Canada Games

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For the defunct games manufacturing company, see Canada Games Company.
The 2001 Canada Games in London, Ontario

The Canada Games is a high-level multi-sport event with a National Artists Program held every two years in Canada, alternating between the Canada Winter Games and the Canada Summer Games. Athletes are strictly amateur only, and represent their province or territory.

The Games were first held in 1967 in Quebec City as part of Canada's Centennial celebrations. For the first time in Canada’s history, 1,800 athletes from 10 provinces and two territories gathered to compete in 15 sports. Under the Games motto ‘Unity through Sport’, these first Canada Winter Games paved the way to what is now Canada’s largest multi-sport competition for young athletes.

History[edit]

Held every two years, alternating between summer and winter, the Canada Games are a key event in the development of Canada’s young athletes. As the best in their age group, these young competitors come to the Games having trained long and hard to be among those chosen to represent their respective province or territory and compete for the Canada Games Flag and Centennial Cup. With the Canada Games poised as a key step in the development of Canada’s future stars, Canada Games athletes are Canada’s next generation national, international and Olympic champions.

The Canada Games and their lasting legacies continue to be the catalyst for the growth of sport and recreation across Canada.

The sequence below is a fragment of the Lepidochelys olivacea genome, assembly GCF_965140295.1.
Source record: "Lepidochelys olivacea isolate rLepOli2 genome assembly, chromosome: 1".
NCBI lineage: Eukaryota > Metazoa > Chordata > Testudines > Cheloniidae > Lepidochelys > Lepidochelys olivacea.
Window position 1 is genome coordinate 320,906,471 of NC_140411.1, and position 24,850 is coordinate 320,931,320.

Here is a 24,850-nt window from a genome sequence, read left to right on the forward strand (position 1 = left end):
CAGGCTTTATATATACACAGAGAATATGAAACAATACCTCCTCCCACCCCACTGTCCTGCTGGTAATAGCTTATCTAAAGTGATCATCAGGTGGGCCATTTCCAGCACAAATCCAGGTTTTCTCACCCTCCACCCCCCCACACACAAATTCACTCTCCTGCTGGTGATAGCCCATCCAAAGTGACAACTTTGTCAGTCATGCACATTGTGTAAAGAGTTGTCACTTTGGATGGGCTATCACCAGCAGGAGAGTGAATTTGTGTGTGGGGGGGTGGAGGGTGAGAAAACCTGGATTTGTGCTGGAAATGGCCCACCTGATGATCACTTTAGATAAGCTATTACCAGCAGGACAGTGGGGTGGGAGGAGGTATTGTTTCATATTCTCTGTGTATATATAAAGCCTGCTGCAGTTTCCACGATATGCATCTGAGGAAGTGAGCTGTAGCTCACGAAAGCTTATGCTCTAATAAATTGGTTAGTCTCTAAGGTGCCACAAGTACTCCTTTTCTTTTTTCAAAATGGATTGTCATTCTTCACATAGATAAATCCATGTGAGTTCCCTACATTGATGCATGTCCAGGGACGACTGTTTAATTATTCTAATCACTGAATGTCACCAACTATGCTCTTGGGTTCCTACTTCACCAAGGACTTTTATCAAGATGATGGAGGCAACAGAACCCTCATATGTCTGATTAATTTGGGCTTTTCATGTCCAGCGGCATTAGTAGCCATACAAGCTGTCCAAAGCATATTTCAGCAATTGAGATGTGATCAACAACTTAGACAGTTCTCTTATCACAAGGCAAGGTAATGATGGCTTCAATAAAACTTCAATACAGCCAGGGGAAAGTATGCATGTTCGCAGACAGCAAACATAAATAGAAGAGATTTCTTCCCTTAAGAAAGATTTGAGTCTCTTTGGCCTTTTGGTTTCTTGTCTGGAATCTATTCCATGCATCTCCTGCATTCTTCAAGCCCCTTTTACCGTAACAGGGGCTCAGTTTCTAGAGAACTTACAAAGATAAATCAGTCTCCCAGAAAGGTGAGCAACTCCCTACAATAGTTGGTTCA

Since 1967, over 75,000 athletes have participated in the Games with hundreds of thousands having engaged in try-outs and qualifying events. Over 100,000 coaches, officials and volunteers have been directly involved in the planning and staging of the Games. Cumulatively, $250 million has been invested in the Canada Games, about half of it in capital projects in the various host communities. From the Saint John Canada Games Aquatic Centre (1985) to the Hillside Stadium and Aquatic Centre in Kamloops, B.C. (1993); from the Corner Brook Canada Games Centre and Annex (1999) to the TD Waterhouse Stadium in London, Ontario (2001), a legacy of sports facilities has been built in over 16 communities across Canada.

The Canada Games, a celebration of youth, sport, culture and community, are the product of ongoing collaboration between the Government of Canada, provincial/territorial governments, host municipalities, the private sector and the Canada Games Council. The 2009 Canada Summer Games were hosted by the entire province of Prince Edward Island.

The next round of games will take place in Sherbrooke, Quebec, between August 2-17, 2013. [1]